GO
Loading...

Are You Ready for the Pain of Sequestration?

Friday, 22 Feb 2013 | 12:25 PM ET
Daniel Acker | Bloomberg | Getty Images

Dire predictions over sequestration — the mandatory budget cuts scheduled to begin next Friday — are plentiful to say the least.

From massive job losses, to cuts in major government services like defense as well as social programs, and the likely return of a recession, there's no shortage of disaster ahead, according to government officials and economic analysts from the president on down.

Some cuts would be phased in over time, and other programs like Social Security and Medicare, are exempt from sequestration.

Most government agencies have funds available after March 1, but the clock would be ticking on how long they can keep operating. One of the biggest problems from the cuts is the number of government workers placed on furloughs or laid off.

So if Congress and President Barack Obama can't reach a deal to avoid sequestration, where would most people feel the immediate pain? How would it affect every day life? (Read More: Critical Differences Belie Hopes for a Grand Bargain)

Here's a look at some of the areas where sequestration could immediately impact most Americans, according to a congressional report.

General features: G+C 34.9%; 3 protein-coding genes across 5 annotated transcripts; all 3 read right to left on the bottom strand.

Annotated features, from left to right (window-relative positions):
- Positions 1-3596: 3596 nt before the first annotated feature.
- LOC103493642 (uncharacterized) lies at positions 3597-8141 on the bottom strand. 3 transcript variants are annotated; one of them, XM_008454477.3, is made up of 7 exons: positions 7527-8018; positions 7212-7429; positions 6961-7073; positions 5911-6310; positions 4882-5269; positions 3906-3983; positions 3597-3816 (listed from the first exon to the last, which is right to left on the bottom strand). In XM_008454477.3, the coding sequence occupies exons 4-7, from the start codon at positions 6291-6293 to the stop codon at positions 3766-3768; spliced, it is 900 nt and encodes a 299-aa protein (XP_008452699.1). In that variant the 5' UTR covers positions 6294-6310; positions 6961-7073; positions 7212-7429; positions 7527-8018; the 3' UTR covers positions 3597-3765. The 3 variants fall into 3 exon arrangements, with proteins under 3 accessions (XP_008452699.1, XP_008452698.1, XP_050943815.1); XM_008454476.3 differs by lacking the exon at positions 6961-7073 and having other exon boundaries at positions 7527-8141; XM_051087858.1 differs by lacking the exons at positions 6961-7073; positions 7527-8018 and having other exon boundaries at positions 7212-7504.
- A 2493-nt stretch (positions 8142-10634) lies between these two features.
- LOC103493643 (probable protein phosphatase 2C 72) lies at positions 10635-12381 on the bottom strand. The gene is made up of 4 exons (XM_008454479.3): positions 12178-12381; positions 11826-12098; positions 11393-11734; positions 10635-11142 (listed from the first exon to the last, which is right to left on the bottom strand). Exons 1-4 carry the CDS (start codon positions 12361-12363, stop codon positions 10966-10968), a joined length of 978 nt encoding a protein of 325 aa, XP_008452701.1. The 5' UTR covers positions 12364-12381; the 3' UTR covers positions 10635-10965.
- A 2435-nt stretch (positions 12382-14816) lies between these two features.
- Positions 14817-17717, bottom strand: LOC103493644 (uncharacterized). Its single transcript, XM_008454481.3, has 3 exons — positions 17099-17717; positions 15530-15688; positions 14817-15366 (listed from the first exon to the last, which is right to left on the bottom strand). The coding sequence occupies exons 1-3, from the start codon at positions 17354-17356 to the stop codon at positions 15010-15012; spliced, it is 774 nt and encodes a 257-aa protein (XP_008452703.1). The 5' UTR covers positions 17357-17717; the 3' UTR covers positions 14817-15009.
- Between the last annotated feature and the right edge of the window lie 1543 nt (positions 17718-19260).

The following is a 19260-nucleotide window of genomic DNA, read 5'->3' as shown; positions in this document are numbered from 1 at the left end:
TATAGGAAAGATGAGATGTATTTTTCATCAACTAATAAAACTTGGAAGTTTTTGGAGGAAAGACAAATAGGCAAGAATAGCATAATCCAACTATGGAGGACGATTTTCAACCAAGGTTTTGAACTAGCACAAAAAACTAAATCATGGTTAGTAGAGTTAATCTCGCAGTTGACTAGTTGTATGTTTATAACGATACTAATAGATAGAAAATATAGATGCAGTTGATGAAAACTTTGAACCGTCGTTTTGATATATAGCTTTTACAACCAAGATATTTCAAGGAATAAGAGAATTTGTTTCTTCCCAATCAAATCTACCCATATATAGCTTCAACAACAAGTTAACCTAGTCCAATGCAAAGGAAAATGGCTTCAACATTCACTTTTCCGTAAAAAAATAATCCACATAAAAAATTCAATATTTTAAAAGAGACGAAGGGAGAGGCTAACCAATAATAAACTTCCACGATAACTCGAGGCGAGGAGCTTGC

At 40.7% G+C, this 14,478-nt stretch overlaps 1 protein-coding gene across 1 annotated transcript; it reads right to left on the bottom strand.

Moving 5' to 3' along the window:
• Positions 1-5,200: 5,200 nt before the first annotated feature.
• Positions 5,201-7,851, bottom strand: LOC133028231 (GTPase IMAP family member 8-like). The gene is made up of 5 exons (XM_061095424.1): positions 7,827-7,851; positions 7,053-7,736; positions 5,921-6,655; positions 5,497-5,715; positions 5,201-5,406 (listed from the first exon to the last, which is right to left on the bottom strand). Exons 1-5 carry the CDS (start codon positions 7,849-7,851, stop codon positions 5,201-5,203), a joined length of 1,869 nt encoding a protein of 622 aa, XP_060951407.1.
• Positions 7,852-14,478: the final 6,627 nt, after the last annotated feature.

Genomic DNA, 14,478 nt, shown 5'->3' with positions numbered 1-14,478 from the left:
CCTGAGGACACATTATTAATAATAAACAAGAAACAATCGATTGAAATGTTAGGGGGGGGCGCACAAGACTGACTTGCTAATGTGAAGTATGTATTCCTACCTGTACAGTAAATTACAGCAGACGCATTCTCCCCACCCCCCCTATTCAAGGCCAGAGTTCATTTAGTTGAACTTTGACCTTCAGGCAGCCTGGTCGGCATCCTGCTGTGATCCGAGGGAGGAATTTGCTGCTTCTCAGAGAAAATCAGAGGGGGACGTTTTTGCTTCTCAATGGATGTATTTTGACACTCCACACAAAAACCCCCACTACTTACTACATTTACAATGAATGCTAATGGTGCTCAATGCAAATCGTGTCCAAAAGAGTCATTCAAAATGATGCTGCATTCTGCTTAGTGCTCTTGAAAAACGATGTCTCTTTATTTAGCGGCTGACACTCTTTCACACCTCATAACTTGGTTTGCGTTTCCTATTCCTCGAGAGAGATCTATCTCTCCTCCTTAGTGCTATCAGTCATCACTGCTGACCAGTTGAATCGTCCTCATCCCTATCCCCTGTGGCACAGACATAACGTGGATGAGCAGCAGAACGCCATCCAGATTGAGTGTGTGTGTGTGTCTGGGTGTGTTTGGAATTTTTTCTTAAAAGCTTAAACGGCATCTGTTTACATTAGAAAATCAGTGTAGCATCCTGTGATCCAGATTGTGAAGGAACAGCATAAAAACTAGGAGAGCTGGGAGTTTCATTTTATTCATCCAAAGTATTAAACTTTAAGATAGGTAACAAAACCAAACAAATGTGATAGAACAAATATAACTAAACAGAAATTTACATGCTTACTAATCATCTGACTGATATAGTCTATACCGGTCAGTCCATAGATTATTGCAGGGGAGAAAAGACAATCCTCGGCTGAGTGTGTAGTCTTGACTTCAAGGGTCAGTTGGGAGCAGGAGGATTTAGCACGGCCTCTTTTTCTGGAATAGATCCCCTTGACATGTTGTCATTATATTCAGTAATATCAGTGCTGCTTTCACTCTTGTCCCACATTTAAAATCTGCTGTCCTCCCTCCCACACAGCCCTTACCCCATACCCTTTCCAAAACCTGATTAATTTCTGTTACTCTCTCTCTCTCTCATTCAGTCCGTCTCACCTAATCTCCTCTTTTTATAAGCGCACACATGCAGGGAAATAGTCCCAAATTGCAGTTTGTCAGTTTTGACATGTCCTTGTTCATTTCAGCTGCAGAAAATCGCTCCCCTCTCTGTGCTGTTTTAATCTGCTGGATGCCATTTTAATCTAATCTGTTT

FAA's LaHood Urges Congress to Reach a Deal
FAA head Ray LaHood said airline traffic will be hit by government spending cuts, in an effort to urge Congress to reach a deal by March 1, reports CNBC's John Harwood; and Phil LeBeau is watching Boeing's stock. Mary Schiavo, Motly Rice aviation disaster attorney, and Jason Gursky of Citi, offer insight.

Transportation: Long lines at airports, fewer traffic controllers, higher ticket prices

The Transportation Security Administration (TSA), the agency that handles airport security, would be forced to reduce its workforce, including a seven-day furlough for screeners, which would increase passenger wait times at most of the nation's airports by more than an hour. (Watch the video of Transportation Secretary Ray LaHood on what could happen)

Also adding to the burden would be furloughs in the workforce of the Federal Aviation Administration, which means fewer air traffic controllers on the job. That means reduced air travel, longer delays for passengers. As much as 10 percent of the FAA's workforce of 40,000 would be on furlough on any given day.

It could also mean higher ticket prices for passengers as the weeks went by, as the FAA depends on a trust fund for its money and that funding comes from taxes on air traffic. So, as fewer goods and people travel, the amount in the fund goes down and it will need to be replenished.

Social Security: Claim delays, offices closed

Even though sequestration does not cut funding for Social Security, it does mean that the Social Security Administration would have to furlough workers for ten days or more. That would likely delay the processing of retirement and disability claims and a smaller staff would mean offices would be closed early or permanently, resulting in longer wait times for service. Social Security checks are still expected to be mailed.